The Age of Adaline Film Review

Film Review by Jarred Tito
The Age of Adaline

The Premise
After miraculously remaining 29 years old for almost eight decades, Adaline Bowman (Blake Lively) has lived a solitary existence, never allowing herself to get close to anyone who might reveal her secret. But a chance encounter with charismatic philanthropist Ellis Jones (Michiel Huisman) reignites her passion for life and romance. When a weekend with his parents (Harrison Ford and Kathy Baker) threatens to uncover the truth, Adaline makes a decision that will change her life forever.

The Review
If you’re a fan of romantic dramas and don’t mind a small dose of fantasy in the mix, then this movie may well be the perfect fit for you. However, if you’re not a fan of the ‘RomDrom’ or Fantasy don’t worry too much about being dragged off to see it by someone who is because it’s actually not bad. There are many redeeming features to this movie that will absolutely justify your investment at the box office. I wouldn’t normally say ‘trust me’ when recommending a film because I know very well that movies are very prescriptive; what appeals to one person may not and often does not appeal to someone else at all. But in this case I will use the term, trust me, because I for one cannot normally stomach romantic dramas, particularly the variety of ‘finger down your throat’ tripe that Hollywood has been serving up in the past five years. But this one… is different. As I watched I found myself struggling with my emotional memories and bad experiences with this genre. I was even telling myself things like, ‘I must hate this movie,’ ‘this is going to be bad’ and ‘Oh no I’m stuck here for the next two hours and I’m going to really hate it’…! But I couldn’t! There is a quality in this picture that would not allow me to mock or turn my back on. Okay it wasn’t the best film that I have even seen but it was certainly not the worse and even very good. 

Perhaps it was the performance of Blake Lively, and her almost perfect, in my ideology, portrayal of a young American woman in the early 20th century. Her slightly ‘clipped’ American come British accent was delicious to my ears. She’s quite a good actress too and I am sure we’ll see her in many more movies to come. Perhaps it was Michiel Huisman’s performance as the love interest? Initially I had him shelved as the cliché handsome man that would sweep her up off her feet and either, ‘turn out to be evil’ or ‘get killed off or even be the ‘one’ other human that didn’t age.’ Luckily none of the above. (And if he did turn out to be the ‘one’ other immortal whom she happened to meet, I may have been tempted to leave the theatre, dreading the appearance of romantic vampires or people dressed in tight leather with fifty shades of blush!) Thankfully he turned out to be a regular guy and quite a good actor.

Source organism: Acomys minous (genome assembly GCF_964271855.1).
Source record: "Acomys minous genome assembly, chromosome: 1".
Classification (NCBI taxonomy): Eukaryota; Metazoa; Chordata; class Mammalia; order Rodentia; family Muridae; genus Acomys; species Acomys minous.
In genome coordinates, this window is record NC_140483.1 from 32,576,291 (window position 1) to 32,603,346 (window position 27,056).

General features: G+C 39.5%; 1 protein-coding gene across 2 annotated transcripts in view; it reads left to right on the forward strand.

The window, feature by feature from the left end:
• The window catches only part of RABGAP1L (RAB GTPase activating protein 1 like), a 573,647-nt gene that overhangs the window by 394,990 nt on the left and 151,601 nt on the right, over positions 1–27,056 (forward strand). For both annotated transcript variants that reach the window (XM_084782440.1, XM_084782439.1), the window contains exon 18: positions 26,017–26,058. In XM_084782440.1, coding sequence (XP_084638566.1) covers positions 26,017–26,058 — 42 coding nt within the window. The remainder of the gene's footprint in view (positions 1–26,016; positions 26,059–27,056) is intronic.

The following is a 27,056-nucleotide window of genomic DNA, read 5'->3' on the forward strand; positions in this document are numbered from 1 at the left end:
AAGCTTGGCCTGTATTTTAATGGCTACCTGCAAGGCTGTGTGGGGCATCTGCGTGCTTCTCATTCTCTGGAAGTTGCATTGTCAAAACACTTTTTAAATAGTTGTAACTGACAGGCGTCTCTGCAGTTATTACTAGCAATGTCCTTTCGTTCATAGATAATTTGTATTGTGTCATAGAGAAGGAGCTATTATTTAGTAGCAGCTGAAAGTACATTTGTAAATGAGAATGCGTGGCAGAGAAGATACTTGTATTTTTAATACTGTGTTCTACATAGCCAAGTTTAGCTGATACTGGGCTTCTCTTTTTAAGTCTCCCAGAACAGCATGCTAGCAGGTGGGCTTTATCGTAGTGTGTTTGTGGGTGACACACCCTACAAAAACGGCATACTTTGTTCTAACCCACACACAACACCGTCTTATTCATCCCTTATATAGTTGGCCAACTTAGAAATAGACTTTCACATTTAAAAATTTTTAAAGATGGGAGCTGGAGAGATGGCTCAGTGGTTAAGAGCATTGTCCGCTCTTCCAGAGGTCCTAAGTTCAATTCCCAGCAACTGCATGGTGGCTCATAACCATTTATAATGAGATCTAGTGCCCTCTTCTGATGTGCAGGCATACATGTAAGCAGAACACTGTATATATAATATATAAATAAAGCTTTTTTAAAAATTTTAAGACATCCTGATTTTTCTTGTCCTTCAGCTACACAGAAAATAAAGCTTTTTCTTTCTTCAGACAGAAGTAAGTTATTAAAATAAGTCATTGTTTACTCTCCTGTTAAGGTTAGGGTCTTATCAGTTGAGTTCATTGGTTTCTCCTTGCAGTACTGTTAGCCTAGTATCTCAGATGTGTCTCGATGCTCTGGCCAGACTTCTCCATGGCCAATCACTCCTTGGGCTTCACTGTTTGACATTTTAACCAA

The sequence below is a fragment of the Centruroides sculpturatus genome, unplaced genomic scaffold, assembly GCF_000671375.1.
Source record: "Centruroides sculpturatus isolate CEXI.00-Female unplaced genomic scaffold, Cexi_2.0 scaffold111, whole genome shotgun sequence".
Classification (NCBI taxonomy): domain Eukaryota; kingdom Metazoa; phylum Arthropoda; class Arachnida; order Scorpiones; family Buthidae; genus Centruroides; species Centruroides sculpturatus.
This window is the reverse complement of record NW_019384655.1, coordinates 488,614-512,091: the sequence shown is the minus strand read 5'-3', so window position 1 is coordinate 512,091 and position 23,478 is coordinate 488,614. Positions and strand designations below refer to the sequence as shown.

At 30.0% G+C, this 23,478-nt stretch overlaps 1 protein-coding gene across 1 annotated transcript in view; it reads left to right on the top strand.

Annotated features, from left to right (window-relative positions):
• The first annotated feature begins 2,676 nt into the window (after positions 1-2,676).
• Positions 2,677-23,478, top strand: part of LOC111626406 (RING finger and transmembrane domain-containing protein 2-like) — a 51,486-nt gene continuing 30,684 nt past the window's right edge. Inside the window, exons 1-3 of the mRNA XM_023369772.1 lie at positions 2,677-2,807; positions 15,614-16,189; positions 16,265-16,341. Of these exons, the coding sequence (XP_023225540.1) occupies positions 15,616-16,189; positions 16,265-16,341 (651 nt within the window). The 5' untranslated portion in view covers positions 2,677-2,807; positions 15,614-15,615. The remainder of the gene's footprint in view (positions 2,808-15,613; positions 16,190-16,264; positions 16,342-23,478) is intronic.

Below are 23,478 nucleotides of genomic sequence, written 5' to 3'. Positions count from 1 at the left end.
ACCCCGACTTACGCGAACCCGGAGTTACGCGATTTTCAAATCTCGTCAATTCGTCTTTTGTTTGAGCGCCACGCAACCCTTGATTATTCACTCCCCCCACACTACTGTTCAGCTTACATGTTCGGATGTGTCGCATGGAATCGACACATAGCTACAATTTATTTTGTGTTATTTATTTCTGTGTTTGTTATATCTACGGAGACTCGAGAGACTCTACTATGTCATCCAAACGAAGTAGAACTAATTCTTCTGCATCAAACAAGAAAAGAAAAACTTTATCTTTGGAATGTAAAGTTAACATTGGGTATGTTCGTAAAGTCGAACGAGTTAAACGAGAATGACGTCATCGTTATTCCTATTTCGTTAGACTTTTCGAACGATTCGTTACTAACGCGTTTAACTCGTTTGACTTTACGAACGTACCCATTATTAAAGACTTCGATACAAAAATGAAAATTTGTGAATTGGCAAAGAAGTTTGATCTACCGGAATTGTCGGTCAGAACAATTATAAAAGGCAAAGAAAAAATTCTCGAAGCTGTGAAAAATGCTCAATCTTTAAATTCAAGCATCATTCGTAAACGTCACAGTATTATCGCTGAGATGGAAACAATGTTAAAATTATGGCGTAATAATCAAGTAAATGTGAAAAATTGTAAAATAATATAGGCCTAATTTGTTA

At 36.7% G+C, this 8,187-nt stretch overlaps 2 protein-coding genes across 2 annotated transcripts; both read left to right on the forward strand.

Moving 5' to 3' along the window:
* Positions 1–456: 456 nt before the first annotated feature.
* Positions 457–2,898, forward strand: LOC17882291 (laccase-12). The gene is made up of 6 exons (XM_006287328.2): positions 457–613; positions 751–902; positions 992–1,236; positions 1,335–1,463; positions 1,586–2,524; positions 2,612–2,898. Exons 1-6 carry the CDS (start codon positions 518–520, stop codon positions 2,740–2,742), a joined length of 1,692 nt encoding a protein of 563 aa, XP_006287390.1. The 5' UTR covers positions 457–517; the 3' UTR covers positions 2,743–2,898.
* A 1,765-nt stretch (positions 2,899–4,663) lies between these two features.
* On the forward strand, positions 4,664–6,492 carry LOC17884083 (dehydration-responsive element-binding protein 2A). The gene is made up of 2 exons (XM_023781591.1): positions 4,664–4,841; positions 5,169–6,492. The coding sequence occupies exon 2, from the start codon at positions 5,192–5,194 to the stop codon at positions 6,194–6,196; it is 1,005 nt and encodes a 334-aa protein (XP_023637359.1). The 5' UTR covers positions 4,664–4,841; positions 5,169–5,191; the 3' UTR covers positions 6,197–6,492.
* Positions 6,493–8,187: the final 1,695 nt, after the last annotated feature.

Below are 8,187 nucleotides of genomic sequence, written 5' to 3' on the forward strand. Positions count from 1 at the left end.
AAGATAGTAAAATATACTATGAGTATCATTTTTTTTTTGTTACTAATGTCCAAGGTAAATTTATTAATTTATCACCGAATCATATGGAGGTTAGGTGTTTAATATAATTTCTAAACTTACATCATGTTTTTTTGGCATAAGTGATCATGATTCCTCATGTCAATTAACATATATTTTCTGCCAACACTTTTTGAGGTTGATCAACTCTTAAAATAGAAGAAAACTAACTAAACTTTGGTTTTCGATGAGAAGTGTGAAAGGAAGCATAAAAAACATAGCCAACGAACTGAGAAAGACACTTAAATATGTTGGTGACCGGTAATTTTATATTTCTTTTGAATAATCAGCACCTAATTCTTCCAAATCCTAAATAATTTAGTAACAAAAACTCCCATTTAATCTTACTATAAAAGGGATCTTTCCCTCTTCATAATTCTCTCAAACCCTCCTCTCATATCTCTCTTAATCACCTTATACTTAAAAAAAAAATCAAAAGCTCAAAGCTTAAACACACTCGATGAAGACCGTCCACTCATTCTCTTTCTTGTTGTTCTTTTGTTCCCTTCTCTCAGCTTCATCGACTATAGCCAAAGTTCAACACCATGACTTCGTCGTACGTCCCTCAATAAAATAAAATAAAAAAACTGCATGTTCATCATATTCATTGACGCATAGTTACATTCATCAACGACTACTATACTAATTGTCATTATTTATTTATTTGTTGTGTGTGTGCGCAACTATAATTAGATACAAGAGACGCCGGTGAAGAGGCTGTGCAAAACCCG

One actor I did enjoy a lot was Harrison Ford. Seeing him back on the big screen again in a proper acting role reminded me of why he was once one of Hollywood’s leading males. He was very natural, funny and believable in this role. For me he added a lot to the movie. I must also say at this point that I thought all of the acting in this picture was very good which is also a reflection on the quality of the writing. 

However, I suspect that the main reason for me enjoying this movie, and I could even say, getting enraptured into this movie, was because of the fine story telling abilities of Lee Toland Krieger, the director. This director knows how to spin a yarn. It’s so evident with all of the little incidental details that we see throughout. Often details are put into the set design and into the photography and sound-track, and there was certainly detail here, but not often enough into the details of story continuity which is quite frustrating. (I hate it when story lines don’t match up.) But in this film they do and they do so beautifully. 

The Verdict
Well done Lee Toland Krieger and thank you cast and crew. I really do feel that they have made something special here and that it is well deserving of an audience. It’s not Academy Award wining stuff, but that’s because of the content not the performances. So finally, I would say, yes! See this picture. I promise that you will not be disappointed. Trust me. Oh and, they do work with the whole ‘not aging ‘ concept quite well.

The Trailer

The Info
Releases: 16th April 2015
Rating: TBC
Duration: 110 minutes 
Genre:  Drama
Starring: Blake Lively, Harrison Ford and Michiel Huisman
Director: Lee Toland Krieger (Celeste & Jesse Forever)

The Extras
Blake Lively was ultimately chosen for the lead after much debate.

Katherine Heigl was set to play the lead role but dropped out to spend more time with her family.

Dame Angela Lansbury was cast to play Flemming in 2010 when Katherine Heigl was still attached to play the title role.